Three things to know about forced labour & its implications within the global supply chain

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The battle against forced labour in global supply chains has gained momentum in recent times, not least thanks to coverage of the dramatic situation of the Uyghur population in the province of Xinjiang in China and the legislative proposals which have emerged in reaction.

In the United States, the Uyghur Forced Labor Prevention Act (UFLPA) has, for example, prohibited the import of goods manufactured in whole or in part by forced labour and originating from the autonomous region of Uyghur since June 21, 2022.

At the European level, a much-debated bill will be voted on by MEPs with implementation expected at the start of 2024. In Germany the law on corporate responsibility in the supply chain (Gesetz über die unternehmerischen Sorgfaltspflichten in Lieferketten) came into force on January 1, 2023. Similar laws are in force or in preparation in other countries in Europe.

Meanwhile, in the UK, what are the implications of forced labour in the management of international supply chains? And what can businesses do to create more ethical and responsible supply chains in this regard?

  1. Forced labour: reinforcement of UK regulation

Forced labour is considered a serious crime in the UK. In 2009, a standalone offence of holding a person in slavery, servitude or forced labour was included in section 71 of the Coroners and Justice Act, while a House of Lords private members bill was proposed in July 2021, that would have seen significant amendments to the Modern Slavery Act 2015 (MSA), significantly increasing accountability for abuses occurring in the supply chain of UK multinational corporations. Unfortunately, little seems to have happened since those amendments were tabled, and meanwhile, the UK’s risk rating for critical violations has increased, according to the Supply Chain ESG Risk Ratings Report 2023.

Despite this lack of regulatory enforcement, UK businesses cannot afford to maintain a ‘laissez-faire’ attitude to forced labour within their supply chains. According to research from Deloitte, amongst the changes consumers are making in their purchasing decisions, sustainable and ethical practices are becoming more important, with consumers actively choosing brands with ethical practices / values ; ceasing to purchase certain brands or products because of ethical concerns ; and even contacting brands to raise an issue regarding sustainability or ethics.

2.   Identifying forced labour: a complete ecosystem

Forced labour refers to situations where workers are forced or threatened in any way to work against their will, often in inhumane and abusive conditions. This can happen at any time in the supply chain: from sourcing raw materials to manufacturing products, including distribution. It is a serious violation of human rights and a form of modern slavery that affects millions of people around the world.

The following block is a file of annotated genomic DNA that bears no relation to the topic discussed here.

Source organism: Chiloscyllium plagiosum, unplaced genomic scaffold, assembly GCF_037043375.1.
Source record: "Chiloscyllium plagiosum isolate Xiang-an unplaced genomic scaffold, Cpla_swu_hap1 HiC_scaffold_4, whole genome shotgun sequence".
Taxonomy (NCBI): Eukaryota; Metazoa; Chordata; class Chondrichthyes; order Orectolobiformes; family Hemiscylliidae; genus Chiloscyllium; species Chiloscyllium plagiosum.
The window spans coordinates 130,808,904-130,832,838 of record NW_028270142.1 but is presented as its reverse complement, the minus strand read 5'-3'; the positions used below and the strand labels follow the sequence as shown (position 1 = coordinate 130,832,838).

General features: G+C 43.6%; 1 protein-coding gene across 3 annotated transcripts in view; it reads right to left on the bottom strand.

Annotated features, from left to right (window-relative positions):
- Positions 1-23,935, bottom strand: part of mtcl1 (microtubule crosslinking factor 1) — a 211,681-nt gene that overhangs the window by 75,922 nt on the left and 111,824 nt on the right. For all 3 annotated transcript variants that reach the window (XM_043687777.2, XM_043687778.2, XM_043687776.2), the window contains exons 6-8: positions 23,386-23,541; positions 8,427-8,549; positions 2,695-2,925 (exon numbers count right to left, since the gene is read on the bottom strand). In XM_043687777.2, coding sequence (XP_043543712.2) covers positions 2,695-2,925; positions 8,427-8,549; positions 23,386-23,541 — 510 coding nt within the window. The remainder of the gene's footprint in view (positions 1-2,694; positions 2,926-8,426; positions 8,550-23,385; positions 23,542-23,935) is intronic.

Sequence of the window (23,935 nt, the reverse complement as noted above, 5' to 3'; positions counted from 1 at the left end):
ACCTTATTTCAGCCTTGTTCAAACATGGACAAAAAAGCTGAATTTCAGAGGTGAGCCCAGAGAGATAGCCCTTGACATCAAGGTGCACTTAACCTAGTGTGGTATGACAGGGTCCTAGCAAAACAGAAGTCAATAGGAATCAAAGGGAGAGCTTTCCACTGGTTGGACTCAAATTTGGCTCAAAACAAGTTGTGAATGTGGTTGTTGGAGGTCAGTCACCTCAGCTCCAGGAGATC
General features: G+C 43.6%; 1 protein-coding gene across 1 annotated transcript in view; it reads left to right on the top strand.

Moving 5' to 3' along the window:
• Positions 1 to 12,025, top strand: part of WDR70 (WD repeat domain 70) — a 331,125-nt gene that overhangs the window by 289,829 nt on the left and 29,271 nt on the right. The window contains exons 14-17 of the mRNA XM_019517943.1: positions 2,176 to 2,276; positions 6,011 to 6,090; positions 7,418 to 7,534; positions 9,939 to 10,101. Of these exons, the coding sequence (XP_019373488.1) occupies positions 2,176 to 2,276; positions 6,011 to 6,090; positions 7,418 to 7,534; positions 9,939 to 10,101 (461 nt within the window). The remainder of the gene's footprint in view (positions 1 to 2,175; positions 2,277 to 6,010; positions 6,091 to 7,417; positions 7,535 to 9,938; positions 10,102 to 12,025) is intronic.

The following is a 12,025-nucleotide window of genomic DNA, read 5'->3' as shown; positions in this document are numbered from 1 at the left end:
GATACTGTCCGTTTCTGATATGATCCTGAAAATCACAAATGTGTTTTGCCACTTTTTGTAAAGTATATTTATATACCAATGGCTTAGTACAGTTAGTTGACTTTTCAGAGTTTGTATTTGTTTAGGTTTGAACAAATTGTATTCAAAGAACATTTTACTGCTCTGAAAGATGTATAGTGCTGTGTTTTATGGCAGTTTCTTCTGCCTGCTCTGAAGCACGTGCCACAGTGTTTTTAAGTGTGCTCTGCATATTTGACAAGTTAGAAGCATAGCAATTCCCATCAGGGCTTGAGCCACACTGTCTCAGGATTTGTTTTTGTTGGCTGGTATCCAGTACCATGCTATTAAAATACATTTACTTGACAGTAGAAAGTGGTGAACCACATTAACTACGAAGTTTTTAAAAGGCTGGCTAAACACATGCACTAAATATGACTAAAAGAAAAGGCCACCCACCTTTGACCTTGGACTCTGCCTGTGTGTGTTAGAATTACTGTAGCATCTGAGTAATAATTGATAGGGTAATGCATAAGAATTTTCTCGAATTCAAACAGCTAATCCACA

This concern is not limited to the practices of a company alone, but extends to its suppliers and external service providers. The entire chain must be able to be audited. We must be vigilant about working conditions and the location of the company and its suppliers. For a Chinese supplier, for example, is the production plant close to a Uyghur forced labour camp?

As global supply chains are infinitely complex and constantly in motion, establishing long-term, reliable risk monitoring and visibility is challenging. Additionally, government agencies do not publish lists of companies suspected of using forced labour, further complicating background checks on potential suppliers.

3.   Take action NOW

Despite its perceived complexity, there are actions and practices businesses can put in place to bolster the fight against the use of forced labour within their supply chains:-

  • Identify risks: be alert to the circumstances that may encourage the use of forced labour

  • Diversify sources of information to understand working conditions within your supply chain (talk with your suppliers’ employees, examine your internal policies in detail, collaborate with NGOs, etc.)

  •  Always be aware of the laws in force on slavery and forced labour

  • Review and implement internal compliance plans (ICP): the control measures required to monitor the compliance of exports and international trade are increasingly taken into account.

Thorough monitoring is essential in the fight against forced labour. Analysis firms like Kharon have developed their own research methods and their network of international experts to identify companies at risk, particularly with regard to forced labour. This information can then be implemented into a due diligence solution to continuously analyse all third parties in the supply chains.

Conclusion

Today, based on a list of 50 entities sanctioned by a government, it is possible to identify more than 8,600 companies associated with these 50 entities.

Every company in the world should be able to guarantee that their supply chain is free of forced labour. This includes identifying at-risk suppliers, promoting fairer supply chains and implementing solutions to ensure all suppliers meet these working standards. Not taking action is no longer no option.

For more information – see Descartes’ mini guide on Forced Labour and its Implications in the Supply Chain